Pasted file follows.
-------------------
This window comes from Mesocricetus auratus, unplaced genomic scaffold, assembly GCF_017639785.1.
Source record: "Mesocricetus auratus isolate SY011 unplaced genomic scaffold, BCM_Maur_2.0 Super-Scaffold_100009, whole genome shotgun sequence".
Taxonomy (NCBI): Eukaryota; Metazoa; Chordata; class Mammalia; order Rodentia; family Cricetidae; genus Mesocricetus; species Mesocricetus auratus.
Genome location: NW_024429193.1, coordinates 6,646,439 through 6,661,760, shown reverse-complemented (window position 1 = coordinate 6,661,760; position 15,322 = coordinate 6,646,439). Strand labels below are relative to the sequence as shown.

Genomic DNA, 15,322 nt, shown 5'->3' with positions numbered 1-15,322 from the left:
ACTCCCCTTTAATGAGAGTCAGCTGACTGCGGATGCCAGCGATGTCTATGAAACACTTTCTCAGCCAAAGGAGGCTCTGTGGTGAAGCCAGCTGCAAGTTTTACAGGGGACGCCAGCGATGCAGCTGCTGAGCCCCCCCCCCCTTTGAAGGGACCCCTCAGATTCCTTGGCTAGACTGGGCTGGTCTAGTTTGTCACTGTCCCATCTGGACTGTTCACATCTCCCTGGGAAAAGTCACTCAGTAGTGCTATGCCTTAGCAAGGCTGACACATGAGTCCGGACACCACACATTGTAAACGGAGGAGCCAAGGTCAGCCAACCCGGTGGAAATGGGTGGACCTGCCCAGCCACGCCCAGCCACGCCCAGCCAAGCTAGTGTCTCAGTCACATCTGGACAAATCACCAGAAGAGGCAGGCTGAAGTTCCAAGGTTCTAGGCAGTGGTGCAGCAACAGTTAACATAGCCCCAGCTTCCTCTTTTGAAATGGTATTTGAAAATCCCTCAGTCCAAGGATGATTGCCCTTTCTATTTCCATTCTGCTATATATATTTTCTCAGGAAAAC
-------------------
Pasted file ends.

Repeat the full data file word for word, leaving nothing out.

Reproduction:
This window comes from Mesocricetus auratus, unplaced genomic scaffold, assembly GCF_017639785.1.
Source record: "Mesocricetus auratus isolate SY011 unplaced genomic scaffold, BCM_Maur_2.0 Super-Scaffold_100009, whole genome shotgun sequence".
Taxonomy (NCBI): Eukaryota; Metazoa; Chordata; class Mammalia; order Rodentia; family Cricetidae; genus Mesocricetus; species Mesocricetus auratus.
Genome location: NW_024429193.1, coordinates 6,646,439 through 6,661,760, shown reverse-complemented (window position 1 = coordinate 6,661,760; position 15,322 = coordinate 6,646,439). Strand labels below are relative to the sequence as shown.

Genomic DNA, 15,322 nt, shown 5'->3' with positions numbered 1-15,322 from the left:
ACTCCCCTTTAATGAGAGTCAGCTGACTGCGGATGCCAGCGATGTCTATGAAACACTTTCTCAGCCAAAGGAGGCTCTGTGGTGAAGCCAGCTGCAAGTTTTACAGGGGACGCCAGCGATGCAGCTGCTGAGCCCCCCCCCCCTTTGAAGGGACCCCTCAGATTCCTTGGCTAGACTGGGCTGGTCTAGTTTGTCACTGTCCCATCTGGACTGTTCACATCTCCCTGGGAAAAGTCACTCAGTAGTGCTATGCCTTAGCAAGGCTGACACATGAGTCCGGACACCACACATTGTAAACGGAGGAGCCAAGGTCAGCCAACCCGGTGGAAATGGGTGGACCTGCCCAGCCACGCCCAGCCACGCCCAGCCAAGCTAGTGTCTCAGTCACATCTGGACAAATCACCAGAAGAGGCAGGCTGAAGTTCCAAGGTTCTAGGCAGTGGTGCAGCAACAGTTAACATAGCCCCAGCTTCCTCTTTTGAAATGGTATTTGAAAATCCCTCAGTCCAAGGATGATTGCCCTTTCTATTTCCATTCTGCTATATATATTTTCTCAGGAAAAC